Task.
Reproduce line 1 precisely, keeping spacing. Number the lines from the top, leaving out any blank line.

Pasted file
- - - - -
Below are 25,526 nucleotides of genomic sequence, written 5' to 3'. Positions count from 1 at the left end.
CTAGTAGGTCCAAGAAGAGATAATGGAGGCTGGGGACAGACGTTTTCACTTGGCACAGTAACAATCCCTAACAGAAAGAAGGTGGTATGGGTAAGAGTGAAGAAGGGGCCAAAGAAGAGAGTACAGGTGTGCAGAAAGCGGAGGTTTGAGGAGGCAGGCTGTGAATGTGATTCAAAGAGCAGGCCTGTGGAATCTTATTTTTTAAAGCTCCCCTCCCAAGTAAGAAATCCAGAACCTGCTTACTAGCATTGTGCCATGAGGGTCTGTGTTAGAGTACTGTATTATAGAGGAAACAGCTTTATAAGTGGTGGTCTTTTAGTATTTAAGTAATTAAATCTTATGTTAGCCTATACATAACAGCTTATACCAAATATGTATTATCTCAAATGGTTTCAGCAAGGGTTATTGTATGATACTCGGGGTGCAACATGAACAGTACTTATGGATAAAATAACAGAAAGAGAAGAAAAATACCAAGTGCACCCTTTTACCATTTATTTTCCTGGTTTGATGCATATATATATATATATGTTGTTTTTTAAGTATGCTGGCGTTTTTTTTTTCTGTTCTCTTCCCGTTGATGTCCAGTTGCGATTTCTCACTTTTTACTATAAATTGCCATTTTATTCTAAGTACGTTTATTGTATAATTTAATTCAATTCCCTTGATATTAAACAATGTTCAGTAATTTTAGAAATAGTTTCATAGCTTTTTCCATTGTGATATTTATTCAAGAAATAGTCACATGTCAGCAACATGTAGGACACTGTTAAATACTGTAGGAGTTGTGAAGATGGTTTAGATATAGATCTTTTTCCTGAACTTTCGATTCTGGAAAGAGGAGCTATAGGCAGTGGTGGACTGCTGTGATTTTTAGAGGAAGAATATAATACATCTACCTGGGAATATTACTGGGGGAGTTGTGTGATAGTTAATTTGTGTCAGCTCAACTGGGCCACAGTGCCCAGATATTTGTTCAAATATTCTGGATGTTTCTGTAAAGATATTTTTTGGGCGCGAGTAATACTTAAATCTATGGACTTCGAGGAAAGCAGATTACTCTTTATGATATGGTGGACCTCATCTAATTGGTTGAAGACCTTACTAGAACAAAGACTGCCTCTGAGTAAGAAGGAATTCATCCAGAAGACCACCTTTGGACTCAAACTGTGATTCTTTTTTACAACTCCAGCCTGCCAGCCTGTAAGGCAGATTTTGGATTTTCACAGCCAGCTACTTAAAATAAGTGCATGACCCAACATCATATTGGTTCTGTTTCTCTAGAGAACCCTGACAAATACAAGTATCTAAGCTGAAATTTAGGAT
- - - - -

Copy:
Below are 25,526 nucleotides of genomic sequence, written 5' to 3'. Positions count from 1 at the left end.